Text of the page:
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Phil Spector: Paci-No!

by Ethan Alter March 24, 2013 11:00 pm
<i>Phil Spector</i>: Paci-No!

For better and mostly for worse, David Mamet's HBO telefilm Phil Spector is another case of Mamet being Mamet. Once upon a time -- back in the era of Glengarry Glen Ross, The Verdict and even The Untouchables -- this would have been cause for great excitement. But within the past decade, Mamet has become the conservative mirror of Aaron Sorkin; a writer who uses his various films, TV shows and/or plays as spoken editorials. Their characters aren't so much characters as platforms from which both Sorkin and Mamet can stand and shout from, to the cheers of their like-minded fans and the boos of the opposing side.

And it's worth noting right off the top that Phil Spector is definitely not a fair-and-balanced fictionalization of the infamous 2003 case that saw the titular record producer (played by Al Pacino in the movie) behind such classic rock staples as "You've Lost The Lovin' Feelin'" and "River Deep Mountain High" accused of murdering aspiring actress Lana Clarkson in his lavish L.A. mansion. When the case went to trial in 2007 with Linda Kenney Baden (Helen Mirren) defending Spector, it resulted in a hung jury. But a retrial the following year ended with the producer being found guilty and sentenced to a two-decade prison term that he's still serving.

Going by the film he's made, Mamet, for one, apparently considers this a miscarriage of justice. I don't know that I'd go so far as to say that the movie idolizes Spector, but it sure as hell seems to buy into his side of the story -- which is that Clarkson was a fame-obsessed hanger-on with suicidal tendencies that attached herself to a guy who was both powerful and emotionally vulnerable. The movie's version of events clearly makes the case for Clarkson pulling the trigger herself, a theory it backs up by lavishing attention on a recreation of the shooting that "proves" it had to be suicide based on the trajectory of the bullet and the lack of blood spatter. Baden herself becomes a big proponent of this theory and becomes Spector's chief defender both inside and outside of the courtroom... and not just because he's paying her. Phil Spector subscribes fully to the cult of the crazy creative genius: Spector may not be the most well-balanced guy around -- and he's certainly not especially likable -- but damn it, he's the best there is at what he does and he deserves some goddamn respect for it. Not that Mamet has ever been accused of anything more serious than being a right wing crank, but you get the feeling he sees a kindred spirit in Spector. "Hang in there, brother," the movie seems to be saying. "Don't let those media bastards -- or crazy women -- get you down."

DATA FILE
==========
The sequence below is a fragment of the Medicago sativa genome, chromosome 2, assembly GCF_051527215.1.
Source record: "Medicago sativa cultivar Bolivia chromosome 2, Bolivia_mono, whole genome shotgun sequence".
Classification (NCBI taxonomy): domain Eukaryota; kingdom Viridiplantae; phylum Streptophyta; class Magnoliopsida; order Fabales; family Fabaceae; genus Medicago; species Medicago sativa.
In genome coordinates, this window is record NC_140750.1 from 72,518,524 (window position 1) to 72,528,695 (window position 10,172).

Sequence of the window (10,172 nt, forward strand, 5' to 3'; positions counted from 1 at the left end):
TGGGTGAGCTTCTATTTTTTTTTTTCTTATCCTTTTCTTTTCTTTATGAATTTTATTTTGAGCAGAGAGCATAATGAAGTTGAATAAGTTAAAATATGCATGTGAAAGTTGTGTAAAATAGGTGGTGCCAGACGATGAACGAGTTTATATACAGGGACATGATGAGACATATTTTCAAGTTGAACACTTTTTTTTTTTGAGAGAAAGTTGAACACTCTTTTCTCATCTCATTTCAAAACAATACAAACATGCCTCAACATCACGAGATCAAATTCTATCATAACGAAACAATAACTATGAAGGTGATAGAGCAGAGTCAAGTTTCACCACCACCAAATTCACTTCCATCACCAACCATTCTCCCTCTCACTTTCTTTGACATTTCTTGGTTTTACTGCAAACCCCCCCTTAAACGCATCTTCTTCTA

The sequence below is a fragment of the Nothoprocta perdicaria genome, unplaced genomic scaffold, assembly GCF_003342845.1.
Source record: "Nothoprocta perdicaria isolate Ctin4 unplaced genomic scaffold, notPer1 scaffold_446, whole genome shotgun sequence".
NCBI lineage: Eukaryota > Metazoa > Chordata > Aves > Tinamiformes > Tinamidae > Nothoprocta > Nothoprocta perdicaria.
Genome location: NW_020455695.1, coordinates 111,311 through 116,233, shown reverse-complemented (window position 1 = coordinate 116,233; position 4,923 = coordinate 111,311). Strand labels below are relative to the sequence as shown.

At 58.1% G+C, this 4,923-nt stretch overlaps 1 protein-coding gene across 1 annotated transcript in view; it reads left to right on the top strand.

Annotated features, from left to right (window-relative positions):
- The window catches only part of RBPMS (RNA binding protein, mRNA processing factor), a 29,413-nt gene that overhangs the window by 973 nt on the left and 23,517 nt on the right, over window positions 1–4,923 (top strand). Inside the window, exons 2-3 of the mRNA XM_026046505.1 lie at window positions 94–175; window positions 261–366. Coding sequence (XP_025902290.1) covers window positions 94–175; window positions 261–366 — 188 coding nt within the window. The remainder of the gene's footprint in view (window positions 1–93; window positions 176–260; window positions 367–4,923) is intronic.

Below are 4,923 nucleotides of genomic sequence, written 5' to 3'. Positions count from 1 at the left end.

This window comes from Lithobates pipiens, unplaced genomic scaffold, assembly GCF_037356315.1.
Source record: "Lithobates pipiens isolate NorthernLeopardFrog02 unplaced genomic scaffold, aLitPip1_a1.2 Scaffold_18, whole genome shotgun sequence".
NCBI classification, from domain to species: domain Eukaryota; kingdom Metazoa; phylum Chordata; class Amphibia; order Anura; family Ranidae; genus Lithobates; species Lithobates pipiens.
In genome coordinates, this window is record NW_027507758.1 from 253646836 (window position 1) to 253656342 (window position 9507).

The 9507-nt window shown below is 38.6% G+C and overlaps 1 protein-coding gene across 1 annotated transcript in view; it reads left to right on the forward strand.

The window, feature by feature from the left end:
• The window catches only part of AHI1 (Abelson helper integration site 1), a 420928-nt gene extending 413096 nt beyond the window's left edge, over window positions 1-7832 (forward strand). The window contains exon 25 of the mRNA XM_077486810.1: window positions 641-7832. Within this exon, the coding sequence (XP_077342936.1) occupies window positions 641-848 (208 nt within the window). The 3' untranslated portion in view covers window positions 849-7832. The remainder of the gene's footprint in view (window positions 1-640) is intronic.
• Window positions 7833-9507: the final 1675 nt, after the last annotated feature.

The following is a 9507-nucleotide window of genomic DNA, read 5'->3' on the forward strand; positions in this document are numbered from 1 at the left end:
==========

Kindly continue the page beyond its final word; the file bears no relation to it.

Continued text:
As you can probably tell, I found the message behind Phil Spector pretty laughable. As drama, it's not particularly convincing either, even with Mamet's rat-a-tat-tat flair for dialogue mostly intact. (There's absolutely no way that Spector and Baden had the kind of conversations depicted in the film, but that's another example of why Mamet and Sorkin are essentially the same person. Neither guy writes dialogue that human beings actually say.) The narrative itself boils down to a series of conversations and a handful of court scenes assembled in vaguely chronological order -- although there's never a clear sense of how much time is passing. If the film has any value (and I'm not entirely convinced that it does) it's the opportunity to see Mirren and Pacino work together, two old pros who know how to give their all even in bad movies. I'm particularly impressed by the close-your-eyes-and-think-of-England ferocity with which Mirren attacks a role that makes next to no sense as written on the page. I only hope that the real-life Baden doesn't blame her for the obvious liberties in Mamet's text.